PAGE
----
"They could not avail the benefits of government welfare programmes because of this, and many times these benefits were pocketed by others. We will give every opportunity to live a dignified life to our poor."

The man overseeing the task is Nandan Nilekani, an IT and software pioneer who made his reputation and billion-dollar fortune as a founder of the technology giant Infosys. It was Mr Nilekani who famously provided the US author Thomas Friedman with the title for his 2005 bestseller, The World is Flat. In 2009, the entrepreneur left Infosys to head the government's ID number project, working from a 1980s office complex designed by the architect Charles Correa, located at Delhi's Connaught Place. Mr Nilekani has given voice to several of the difficulties confronting the task and yet he says good progress is being made.

"We have enrolled 110 million people, we have issued 60 million numbers, " he said. "By March we will have enrolled 200 million but 600 million is the goal by 2014."

It is not just the sheer weight of numbers that Mr Nilekani is dealing with, or the technical and logical challenges. He has had to confront a legendarily slow-moving bureaucracy, reported jealously from government colleagues who covet the cabinet rank position he was given, as well as concerns from civil rights activists over privacy issues. The government will also have to prepare its various departments and service providers with the technology and know-how to make use of the number.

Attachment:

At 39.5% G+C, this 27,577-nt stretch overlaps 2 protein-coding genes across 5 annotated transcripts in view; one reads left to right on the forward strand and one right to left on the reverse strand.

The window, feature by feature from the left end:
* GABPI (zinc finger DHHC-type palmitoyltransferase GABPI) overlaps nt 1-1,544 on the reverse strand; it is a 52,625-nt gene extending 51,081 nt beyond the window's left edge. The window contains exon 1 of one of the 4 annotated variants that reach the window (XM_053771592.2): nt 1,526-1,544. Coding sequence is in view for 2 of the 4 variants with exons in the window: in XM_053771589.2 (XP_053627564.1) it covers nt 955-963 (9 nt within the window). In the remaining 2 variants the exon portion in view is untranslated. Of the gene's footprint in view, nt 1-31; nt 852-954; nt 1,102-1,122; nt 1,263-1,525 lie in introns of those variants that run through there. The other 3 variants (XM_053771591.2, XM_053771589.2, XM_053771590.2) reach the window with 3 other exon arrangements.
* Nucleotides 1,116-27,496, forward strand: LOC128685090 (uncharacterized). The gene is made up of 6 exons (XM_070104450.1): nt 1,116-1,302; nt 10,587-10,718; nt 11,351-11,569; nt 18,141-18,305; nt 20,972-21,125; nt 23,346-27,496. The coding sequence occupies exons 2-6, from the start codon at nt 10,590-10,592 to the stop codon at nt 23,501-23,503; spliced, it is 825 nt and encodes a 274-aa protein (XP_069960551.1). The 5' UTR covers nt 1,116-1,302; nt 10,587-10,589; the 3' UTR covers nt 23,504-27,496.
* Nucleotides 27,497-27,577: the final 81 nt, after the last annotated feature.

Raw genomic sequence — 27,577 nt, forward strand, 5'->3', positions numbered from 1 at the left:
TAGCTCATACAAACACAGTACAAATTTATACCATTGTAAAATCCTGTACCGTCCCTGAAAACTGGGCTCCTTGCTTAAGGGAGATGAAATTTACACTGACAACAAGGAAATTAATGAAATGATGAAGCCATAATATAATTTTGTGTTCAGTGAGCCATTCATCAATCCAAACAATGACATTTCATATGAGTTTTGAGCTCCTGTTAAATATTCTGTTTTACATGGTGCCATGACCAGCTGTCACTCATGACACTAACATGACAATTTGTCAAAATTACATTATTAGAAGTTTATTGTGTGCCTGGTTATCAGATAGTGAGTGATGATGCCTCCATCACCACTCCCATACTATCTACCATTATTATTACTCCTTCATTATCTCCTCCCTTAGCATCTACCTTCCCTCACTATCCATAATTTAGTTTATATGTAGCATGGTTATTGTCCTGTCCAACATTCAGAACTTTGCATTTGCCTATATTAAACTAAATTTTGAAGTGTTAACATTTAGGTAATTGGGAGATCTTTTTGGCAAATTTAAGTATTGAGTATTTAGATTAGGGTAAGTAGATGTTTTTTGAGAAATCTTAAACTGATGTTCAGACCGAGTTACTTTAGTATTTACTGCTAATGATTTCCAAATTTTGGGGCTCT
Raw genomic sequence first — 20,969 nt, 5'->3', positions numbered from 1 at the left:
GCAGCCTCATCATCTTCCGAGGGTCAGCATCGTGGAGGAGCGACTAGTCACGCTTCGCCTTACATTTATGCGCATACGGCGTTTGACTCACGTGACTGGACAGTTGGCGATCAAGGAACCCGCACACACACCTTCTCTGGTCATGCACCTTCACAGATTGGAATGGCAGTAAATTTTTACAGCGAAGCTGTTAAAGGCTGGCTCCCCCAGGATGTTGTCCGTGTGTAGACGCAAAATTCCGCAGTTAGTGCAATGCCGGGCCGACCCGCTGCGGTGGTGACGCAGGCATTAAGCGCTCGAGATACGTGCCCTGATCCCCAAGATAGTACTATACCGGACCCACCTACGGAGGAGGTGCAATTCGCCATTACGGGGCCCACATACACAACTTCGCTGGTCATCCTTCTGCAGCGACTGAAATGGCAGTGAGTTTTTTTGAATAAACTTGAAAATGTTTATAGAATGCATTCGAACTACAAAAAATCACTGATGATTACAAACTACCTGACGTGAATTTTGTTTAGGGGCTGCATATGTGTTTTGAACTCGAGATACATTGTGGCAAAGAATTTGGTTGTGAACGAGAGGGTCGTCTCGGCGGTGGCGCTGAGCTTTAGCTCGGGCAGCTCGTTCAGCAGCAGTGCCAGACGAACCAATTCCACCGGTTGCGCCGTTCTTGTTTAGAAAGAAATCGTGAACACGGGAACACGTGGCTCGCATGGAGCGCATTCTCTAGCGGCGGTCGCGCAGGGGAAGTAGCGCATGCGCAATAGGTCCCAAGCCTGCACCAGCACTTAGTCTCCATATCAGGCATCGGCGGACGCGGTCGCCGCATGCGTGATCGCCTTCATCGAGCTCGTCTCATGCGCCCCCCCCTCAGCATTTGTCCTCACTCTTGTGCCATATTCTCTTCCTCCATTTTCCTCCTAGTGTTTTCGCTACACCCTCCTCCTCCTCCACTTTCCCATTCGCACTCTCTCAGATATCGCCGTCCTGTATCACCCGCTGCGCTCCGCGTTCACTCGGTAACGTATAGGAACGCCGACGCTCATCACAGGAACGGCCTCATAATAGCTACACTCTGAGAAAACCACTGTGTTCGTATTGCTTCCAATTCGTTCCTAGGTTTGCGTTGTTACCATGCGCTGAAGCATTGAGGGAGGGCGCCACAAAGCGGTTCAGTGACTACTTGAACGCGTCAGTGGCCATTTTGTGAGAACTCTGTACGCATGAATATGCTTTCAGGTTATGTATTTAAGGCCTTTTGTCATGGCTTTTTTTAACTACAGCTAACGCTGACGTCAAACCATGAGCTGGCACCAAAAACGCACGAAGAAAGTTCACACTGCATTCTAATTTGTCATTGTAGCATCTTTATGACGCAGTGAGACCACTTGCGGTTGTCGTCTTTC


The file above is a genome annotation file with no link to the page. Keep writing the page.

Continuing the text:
"For us this about empowerment. It's about people who don't have an acknowledged existence by the state, suddenly going from a world of no ID, to a world of online ID. They are leap-frogging in some sense," said Mr Nilekani.

He sees a clear parallel between what he is doing and the recent anti-corruption movement that has gathered momentum in India, led by the social activist Anna Hazare, whose demand for a national ombudsman captured the attention and the imagination of the country's middle-class.

"It's especially relevant to what you would call retail corruption, which people face in their everyday lives," said Mr Nilekani. "Using technology, you can create a portable model of benefits."

He explained that if someone was not getting good treatment from, for instance, a particular food distribution store, they could go elsewhere and use their ID number there, adding: "This is a form of empowerment."